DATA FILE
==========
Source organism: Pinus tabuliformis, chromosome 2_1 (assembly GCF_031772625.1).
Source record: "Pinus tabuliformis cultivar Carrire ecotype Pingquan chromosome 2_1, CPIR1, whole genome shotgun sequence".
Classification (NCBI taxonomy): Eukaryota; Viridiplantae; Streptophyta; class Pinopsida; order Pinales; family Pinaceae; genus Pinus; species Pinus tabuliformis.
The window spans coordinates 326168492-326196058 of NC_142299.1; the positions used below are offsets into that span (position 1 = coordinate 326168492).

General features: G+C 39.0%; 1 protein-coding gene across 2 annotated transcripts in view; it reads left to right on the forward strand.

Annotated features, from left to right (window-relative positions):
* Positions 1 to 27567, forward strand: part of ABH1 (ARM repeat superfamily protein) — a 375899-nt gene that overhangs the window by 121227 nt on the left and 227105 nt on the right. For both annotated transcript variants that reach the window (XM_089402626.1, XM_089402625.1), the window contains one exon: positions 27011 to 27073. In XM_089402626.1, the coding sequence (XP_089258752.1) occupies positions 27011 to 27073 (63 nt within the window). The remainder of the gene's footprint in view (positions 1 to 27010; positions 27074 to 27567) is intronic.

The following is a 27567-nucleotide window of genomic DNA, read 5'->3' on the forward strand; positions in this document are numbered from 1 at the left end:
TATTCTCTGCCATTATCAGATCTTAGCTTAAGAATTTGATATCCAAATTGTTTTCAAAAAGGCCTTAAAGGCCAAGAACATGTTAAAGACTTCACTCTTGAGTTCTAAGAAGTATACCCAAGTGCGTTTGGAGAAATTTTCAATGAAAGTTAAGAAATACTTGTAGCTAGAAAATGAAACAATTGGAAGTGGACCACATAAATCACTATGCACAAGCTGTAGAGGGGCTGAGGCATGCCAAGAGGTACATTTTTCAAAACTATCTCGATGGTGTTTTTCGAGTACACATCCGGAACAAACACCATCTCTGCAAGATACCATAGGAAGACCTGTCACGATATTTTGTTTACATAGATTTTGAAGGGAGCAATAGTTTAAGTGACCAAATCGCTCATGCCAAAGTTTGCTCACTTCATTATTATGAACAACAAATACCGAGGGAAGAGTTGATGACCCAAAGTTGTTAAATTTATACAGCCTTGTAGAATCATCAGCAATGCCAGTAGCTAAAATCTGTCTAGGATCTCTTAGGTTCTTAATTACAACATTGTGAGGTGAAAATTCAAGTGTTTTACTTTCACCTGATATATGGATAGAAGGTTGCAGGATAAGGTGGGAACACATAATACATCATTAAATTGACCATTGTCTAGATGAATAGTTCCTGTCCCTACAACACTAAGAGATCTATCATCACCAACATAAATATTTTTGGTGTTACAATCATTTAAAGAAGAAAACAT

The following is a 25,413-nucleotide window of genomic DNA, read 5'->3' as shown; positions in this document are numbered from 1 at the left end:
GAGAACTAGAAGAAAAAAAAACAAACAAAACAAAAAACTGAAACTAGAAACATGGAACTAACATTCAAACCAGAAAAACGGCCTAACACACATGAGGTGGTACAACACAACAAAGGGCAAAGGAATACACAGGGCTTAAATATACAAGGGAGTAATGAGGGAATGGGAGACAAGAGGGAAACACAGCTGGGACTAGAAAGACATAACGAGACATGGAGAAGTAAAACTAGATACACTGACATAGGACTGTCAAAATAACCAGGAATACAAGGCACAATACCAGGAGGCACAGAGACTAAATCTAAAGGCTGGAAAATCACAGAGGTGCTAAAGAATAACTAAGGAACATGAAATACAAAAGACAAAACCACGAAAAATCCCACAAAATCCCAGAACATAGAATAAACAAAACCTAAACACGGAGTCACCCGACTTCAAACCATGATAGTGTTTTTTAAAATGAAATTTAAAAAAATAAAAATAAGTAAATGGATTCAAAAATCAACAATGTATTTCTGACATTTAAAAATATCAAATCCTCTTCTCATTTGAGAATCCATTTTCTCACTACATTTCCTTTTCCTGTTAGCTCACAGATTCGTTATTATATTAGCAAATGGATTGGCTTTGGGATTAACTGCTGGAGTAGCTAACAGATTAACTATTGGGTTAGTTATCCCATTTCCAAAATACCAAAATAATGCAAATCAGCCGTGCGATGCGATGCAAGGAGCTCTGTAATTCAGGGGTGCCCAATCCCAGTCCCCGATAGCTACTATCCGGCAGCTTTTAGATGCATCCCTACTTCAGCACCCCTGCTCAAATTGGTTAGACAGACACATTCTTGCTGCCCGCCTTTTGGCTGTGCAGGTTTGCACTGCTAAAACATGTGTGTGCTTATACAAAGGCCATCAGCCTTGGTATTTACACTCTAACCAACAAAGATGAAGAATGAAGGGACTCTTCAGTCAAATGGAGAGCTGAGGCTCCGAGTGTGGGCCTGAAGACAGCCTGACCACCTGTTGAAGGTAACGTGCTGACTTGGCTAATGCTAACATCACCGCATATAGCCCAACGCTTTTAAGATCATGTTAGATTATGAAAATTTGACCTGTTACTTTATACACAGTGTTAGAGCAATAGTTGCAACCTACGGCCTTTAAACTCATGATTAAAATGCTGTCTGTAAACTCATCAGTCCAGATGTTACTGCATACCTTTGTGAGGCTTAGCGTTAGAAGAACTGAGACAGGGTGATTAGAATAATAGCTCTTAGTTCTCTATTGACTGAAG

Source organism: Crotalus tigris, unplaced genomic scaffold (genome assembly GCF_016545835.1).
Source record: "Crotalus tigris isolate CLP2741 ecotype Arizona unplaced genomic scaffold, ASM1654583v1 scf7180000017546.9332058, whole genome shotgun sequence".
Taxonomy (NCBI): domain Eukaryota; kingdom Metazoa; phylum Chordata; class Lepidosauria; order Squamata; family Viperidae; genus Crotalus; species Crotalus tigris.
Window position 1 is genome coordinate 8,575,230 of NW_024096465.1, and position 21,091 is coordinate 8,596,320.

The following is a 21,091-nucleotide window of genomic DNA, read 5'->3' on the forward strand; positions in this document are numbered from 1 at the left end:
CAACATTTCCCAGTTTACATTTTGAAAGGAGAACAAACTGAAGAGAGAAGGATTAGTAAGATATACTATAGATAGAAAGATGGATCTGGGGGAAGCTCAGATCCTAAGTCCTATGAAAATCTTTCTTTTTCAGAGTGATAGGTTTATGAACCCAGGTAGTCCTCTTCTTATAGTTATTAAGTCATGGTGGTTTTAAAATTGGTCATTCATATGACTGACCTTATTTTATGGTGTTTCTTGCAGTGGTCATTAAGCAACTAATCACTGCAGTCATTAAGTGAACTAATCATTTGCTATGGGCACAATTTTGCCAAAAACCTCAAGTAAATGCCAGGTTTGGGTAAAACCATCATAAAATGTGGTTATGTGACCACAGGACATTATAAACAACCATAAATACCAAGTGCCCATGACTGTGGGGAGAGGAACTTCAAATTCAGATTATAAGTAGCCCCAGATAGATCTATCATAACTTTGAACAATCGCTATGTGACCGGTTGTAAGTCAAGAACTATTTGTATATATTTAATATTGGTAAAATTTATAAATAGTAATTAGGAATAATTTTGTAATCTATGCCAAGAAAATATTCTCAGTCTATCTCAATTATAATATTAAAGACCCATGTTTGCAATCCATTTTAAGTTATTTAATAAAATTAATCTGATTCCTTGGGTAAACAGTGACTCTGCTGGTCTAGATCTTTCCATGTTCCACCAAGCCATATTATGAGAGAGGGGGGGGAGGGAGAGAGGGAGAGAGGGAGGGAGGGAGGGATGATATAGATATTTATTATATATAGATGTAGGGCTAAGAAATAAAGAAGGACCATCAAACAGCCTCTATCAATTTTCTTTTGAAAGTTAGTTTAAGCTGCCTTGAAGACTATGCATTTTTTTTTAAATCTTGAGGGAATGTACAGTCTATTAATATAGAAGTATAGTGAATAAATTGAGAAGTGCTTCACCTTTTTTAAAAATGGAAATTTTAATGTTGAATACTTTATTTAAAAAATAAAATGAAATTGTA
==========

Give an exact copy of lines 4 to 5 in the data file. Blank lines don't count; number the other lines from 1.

The window spans coordinates 326168492-326196058 of NC_142299.1; the positions used below are offsets into that span (position 1 = coordinate 326168492).

General features: G+C 39.0%; 1 protein-coding gene across 2 annotated transcripts in view; it reads left to right on the forward strand.